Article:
Santo Domingo itself dates back to the 1400s and sports some of the oldest structures in the area. The street known as Calle de las Damas is said to be the oldest street in the new world and was used by Christopher Columbus himself. The Alcazar of Columbus, a castle built around 1500 by Columbus' son Diego, now houses a fabulous museum offering a collection of period furniture, artwork and jewelry. Exploring Santo Domingo's ancient streets and architecture is well worthy of a day. A few miles east of the city is an interesting cave complex, Los Tres Ojos de Agua, containing three surreal lagoons, fed by an underground river. The stalactites and stalagmites only add to the uniqueness of this wonderful spot.
In Puerto Plata visit the amber museum in town (on the second floor of an old Victorian house) Dominican amber (petrified resin from trees) is unique in color and offers a glimpse of things covered by the resin and then petrified. Most interesting is the piece of amber with a petrified lizard in it. Also, don't miss the San Felipe Fort. This fort dates back to the 1500s and is well worth the tour to investigate it.
If you dock between La Romana and Casa de Campo, be sure to visit the fabulous resort of Casa de Campo. It is a huge resort that features just about everything you can imagine. Note, that you must obtain permission from the property in advance of arrival to visit it as it is a main feature of ships calling here for their shore excursions and they will not let other passengers into the resort.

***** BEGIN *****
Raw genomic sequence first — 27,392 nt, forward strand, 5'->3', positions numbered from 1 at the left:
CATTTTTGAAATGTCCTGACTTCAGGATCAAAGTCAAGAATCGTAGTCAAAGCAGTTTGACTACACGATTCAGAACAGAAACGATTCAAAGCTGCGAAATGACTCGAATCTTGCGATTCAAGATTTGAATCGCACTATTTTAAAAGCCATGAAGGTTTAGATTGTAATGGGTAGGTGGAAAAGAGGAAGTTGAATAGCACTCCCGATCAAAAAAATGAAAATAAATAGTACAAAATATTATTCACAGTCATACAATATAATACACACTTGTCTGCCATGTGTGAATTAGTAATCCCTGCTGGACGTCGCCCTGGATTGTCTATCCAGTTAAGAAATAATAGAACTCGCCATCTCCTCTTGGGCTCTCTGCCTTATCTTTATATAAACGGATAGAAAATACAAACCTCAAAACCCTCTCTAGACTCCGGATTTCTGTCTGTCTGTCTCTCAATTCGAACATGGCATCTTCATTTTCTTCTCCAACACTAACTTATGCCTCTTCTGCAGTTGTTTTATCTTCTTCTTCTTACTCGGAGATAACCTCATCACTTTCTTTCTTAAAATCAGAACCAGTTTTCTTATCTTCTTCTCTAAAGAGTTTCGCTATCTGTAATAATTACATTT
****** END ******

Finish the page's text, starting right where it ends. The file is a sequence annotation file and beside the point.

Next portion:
In addition to the above sights, ships normally offer a good number of shore excursions for SCUBA diving, snorkeling, horseback riding (at Casa de Campo) golf, city tours, fishing and so on. The beaches in the Dominican Republic are excellent, but one must obtain permission from any hotel to use their beach facilities.
Is there anything of “Don’t Miss” quality?
Yes, I would give the Old Town area of Santo Domingo this rating.
Not that I have found, how about you? Do you have any suggestions?
15 users found this review helpful.
This port was problematic in that the ship leaves San Juan late Saturday night (for late-arriving passengers), so one has only an afternoon ashore here. The cruise line provides a...read more
37 users found this review helpful.
We had arranged to have a private tour with Rafael Silva Taxi service. This was done over the internet prior to arriving. We do not speak Spanish and their driver's...read more
20 users found this review helpful.
By the time the ship moved from our day at Catalina Island to the pier at Casa de Campo it was already 6:30. Our original plan was to venture to Altos de Chavon...read more
63 users found this review helpful.
; Judy Best Wednesday was our second port in La Romana (Casa de Campo), Dominican Republic. Nothing exists at the port here, except a parking lot and information...read more
76 users found this review helpful.
La Romana, Dominican Republic: This was the most confusing port to research, in my opinion, since the Paradise is one of the first ships to visit it. At first the...read more